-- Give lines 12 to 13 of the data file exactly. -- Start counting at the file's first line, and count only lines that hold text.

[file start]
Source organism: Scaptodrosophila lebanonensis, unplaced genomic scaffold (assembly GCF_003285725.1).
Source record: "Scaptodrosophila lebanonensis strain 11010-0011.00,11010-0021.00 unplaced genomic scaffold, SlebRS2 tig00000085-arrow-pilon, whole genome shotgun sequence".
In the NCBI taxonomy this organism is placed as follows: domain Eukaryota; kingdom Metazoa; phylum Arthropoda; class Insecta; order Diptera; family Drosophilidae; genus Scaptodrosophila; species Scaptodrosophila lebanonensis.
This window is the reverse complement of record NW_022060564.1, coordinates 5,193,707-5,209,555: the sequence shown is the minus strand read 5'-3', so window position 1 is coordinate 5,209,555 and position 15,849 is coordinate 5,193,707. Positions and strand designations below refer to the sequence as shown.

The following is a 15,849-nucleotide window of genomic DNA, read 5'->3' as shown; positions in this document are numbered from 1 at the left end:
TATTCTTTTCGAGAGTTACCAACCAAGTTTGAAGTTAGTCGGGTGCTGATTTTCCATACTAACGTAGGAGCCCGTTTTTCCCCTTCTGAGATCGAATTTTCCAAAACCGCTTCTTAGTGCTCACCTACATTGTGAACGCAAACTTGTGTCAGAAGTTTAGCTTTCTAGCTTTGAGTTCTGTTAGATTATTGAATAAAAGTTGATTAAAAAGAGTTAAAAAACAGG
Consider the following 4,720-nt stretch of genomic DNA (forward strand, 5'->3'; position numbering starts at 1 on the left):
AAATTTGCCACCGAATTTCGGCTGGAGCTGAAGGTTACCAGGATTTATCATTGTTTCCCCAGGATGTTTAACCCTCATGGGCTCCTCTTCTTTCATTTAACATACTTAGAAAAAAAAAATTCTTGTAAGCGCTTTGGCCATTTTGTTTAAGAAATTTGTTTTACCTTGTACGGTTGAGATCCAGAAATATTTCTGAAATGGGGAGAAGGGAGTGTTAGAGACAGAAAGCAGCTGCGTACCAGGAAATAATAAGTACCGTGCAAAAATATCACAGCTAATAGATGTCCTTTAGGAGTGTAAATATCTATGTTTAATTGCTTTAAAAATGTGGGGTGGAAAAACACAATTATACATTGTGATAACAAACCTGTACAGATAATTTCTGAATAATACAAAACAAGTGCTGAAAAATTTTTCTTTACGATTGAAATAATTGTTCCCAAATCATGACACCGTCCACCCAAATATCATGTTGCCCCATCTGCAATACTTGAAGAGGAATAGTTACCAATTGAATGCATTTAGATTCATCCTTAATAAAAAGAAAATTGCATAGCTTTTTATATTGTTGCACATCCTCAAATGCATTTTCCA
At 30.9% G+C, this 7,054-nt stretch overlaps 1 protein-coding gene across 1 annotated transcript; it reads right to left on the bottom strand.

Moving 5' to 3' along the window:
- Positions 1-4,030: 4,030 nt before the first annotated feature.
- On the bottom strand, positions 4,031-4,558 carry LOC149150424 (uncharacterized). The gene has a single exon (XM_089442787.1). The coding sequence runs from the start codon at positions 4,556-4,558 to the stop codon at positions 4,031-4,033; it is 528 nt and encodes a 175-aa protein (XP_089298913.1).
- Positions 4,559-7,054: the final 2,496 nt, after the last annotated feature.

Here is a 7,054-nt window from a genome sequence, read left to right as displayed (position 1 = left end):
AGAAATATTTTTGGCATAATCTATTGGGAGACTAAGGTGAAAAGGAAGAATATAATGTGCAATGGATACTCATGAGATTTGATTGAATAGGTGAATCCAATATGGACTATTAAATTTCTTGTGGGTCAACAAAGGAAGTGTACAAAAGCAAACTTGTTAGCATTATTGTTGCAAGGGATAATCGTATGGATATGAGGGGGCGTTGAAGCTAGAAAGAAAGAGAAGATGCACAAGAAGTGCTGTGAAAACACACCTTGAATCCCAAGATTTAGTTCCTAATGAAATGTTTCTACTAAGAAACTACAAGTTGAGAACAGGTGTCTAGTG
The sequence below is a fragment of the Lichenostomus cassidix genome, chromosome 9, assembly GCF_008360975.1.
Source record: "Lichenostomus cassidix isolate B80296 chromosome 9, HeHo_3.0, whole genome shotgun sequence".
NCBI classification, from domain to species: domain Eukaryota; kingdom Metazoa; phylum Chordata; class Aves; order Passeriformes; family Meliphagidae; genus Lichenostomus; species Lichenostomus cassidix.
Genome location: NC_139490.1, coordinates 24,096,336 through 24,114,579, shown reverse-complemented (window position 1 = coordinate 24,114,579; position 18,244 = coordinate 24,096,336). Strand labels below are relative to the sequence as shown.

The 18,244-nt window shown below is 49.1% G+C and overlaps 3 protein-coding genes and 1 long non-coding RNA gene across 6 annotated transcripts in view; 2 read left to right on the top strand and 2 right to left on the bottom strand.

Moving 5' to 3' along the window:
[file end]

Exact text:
- On the bottom strand, positions 4,031-4,558 carry LOC149150424 (uncharacterized). The gene has a single exon (XM_089442787.1). The coding sequence runs from the start codon at positions 4,556-4,558 to the stop codon at positions 4,031-4,033; it is 528 nt and encodes a 175-aa protein (XP_089298913.1).
- Positions 4,559-7,054: the final 2,496 nt, after the last annotated feature.